As a small disclaimer, I’ve received one response to this idea already and would like to dismiss it out of hand: I am at base a capitalist. I believe in the free market with some important exceptions, and my base struggle here is to balance that belief with an underlying assumption in the equality of men, which is a democratic–not a communist–viewpoint. I sympathize with Marx in that our current capitalism seems to be bleeding itself dry, but I do not believe the rhetoric that a perfect society will one day inevitably replace what we have: no generation supercedes the last in those matters truly human, and inequal power distributions and massive ignorance are among those truly human matters. What I do mean to say here is that our system is broken, has been for a long time, and I offer this metaphor to propose at least one solution.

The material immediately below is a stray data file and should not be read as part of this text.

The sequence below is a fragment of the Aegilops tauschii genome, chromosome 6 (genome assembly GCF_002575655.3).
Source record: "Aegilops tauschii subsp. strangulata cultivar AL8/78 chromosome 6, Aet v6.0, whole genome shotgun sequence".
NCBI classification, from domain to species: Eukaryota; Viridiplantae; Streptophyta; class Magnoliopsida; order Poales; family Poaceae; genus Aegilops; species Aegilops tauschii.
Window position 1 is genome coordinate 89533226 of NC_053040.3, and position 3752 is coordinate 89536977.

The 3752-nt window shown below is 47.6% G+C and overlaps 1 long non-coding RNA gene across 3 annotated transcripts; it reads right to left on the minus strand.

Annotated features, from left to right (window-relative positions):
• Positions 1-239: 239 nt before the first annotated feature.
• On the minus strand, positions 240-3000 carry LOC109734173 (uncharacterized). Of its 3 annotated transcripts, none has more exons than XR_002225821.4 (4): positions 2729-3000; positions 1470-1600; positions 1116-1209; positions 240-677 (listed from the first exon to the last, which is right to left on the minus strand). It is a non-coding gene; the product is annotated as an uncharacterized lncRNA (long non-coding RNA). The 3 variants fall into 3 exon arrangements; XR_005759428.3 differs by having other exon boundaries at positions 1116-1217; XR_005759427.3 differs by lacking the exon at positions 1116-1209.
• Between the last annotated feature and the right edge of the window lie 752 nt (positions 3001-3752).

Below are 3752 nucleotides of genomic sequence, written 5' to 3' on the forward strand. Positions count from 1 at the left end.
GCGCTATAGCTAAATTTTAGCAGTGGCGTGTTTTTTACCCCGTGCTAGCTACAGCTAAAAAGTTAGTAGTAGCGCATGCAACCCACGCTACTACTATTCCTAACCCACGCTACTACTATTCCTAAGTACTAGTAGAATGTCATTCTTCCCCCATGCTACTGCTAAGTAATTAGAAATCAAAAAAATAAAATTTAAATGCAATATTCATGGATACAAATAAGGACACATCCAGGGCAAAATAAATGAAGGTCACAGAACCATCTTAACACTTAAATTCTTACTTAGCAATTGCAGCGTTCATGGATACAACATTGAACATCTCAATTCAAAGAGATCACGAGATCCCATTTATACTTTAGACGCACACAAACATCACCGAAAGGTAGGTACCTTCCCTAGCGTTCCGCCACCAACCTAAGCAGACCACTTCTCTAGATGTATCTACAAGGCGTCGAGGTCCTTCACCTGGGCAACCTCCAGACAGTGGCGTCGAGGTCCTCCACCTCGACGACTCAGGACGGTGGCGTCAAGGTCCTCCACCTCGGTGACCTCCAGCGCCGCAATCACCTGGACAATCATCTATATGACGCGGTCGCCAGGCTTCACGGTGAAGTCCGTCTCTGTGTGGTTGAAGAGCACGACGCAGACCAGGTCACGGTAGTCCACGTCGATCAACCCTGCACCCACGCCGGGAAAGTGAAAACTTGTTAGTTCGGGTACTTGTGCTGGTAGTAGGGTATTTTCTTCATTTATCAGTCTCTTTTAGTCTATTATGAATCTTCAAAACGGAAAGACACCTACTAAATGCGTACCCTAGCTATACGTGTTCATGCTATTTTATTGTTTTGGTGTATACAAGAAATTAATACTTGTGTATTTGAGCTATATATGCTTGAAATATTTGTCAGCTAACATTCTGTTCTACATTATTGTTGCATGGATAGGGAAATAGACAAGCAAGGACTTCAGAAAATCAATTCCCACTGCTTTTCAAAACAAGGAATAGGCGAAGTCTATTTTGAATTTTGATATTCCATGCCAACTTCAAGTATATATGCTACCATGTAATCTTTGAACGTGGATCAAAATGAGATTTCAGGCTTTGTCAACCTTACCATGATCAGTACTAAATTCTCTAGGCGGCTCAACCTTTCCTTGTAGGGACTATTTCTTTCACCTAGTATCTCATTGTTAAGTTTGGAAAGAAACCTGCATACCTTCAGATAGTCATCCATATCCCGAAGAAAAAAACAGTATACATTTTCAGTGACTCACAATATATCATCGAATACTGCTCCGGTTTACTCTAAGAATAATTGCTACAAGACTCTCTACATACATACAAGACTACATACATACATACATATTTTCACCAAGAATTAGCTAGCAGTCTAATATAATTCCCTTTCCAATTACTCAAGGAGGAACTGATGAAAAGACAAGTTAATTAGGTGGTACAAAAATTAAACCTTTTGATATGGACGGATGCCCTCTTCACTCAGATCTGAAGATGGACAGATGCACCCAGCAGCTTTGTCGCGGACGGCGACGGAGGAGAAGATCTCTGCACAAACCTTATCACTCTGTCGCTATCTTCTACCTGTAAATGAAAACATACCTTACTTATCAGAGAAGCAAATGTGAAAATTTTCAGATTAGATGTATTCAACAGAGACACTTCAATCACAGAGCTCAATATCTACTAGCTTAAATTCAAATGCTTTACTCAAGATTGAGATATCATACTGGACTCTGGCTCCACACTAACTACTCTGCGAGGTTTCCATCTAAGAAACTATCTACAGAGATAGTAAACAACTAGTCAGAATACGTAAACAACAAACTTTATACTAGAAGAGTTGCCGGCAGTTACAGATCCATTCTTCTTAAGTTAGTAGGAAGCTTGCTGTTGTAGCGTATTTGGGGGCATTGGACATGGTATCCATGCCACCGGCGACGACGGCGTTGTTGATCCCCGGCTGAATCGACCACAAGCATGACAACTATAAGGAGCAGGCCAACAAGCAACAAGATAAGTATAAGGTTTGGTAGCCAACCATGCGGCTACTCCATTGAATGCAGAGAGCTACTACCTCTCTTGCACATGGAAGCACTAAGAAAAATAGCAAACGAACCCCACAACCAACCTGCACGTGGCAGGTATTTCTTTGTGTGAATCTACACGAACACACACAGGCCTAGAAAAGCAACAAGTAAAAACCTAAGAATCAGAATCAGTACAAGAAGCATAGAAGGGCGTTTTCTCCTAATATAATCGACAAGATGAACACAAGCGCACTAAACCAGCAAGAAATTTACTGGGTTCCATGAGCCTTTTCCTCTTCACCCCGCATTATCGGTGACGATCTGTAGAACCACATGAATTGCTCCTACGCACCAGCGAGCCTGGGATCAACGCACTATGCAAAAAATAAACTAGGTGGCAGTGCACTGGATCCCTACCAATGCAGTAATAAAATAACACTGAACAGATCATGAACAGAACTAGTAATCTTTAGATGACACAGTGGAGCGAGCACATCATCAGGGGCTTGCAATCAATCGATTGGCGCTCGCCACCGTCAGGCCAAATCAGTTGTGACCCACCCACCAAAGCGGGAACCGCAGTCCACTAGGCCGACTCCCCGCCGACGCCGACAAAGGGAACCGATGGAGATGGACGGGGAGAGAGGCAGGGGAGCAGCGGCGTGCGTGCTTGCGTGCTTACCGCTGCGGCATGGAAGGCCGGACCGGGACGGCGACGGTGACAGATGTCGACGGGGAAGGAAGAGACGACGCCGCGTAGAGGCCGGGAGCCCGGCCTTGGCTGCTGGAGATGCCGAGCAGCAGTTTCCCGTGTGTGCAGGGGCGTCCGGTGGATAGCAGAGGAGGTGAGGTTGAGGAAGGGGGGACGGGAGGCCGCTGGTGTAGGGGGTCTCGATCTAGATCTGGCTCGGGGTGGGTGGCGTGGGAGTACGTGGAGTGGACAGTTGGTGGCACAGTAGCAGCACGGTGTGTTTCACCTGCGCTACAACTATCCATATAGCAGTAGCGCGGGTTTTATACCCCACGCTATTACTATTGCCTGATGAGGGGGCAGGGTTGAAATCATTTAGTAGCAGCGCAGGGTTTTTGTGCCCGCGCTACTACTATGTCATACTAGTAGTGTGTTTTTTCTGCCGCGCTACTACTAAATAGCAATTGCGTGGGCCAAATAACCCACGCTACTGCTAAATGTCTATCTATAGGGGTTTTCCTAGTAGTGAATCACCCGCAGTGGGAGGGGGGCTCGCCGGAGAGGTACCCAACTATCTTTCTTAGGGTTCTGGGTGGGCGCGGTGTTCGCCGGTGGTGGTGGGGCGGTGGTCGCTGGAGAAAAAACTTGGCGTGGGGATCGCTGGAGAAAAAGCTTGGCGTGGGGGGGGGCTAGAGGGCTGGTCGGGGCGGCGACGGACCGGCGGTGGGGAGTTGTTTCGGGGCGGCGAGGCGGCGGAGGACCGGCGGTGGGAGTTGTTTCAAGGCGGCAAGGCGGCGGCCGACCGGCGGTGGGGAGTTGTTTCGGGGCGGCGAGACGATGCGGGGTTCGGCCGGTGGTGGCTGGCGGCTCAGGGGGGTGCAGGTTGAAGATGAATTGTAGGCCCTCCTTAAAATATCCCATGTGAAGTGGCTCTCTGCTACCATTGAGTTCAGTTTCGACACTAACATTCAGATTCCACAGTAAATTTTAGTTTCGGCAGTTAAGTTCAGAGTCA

Capillaries are so small as not to be seen by the unaided eye. Therefore, the best European science use to believe, as ridiculous as it seems today, that blood did not circulate through our bodies but was constantly generated and discarded. It wasn’t until William Harvey came along and in his book On the Motion of the Heart and Blood in Animals offered several obvious but previously unseen arguments about how difficult it would be for a body to maintain a non-circulatory blood supply including food intake and waste based on the amount of blood pumped by the heart per pump. Harvey may not have know what capillaries were, but he proved that blood must circulate, which lead to their discovery. This book singlehandedly initiated the controversy about looking at the human body as a machine instead of as a mystery, from which comes all of modern biology (most true to this tradition neuro-psychology). Regardless of the metaphysical implications of such a view, the outcome of modern medicine itself encourages the pragmatism of such a system.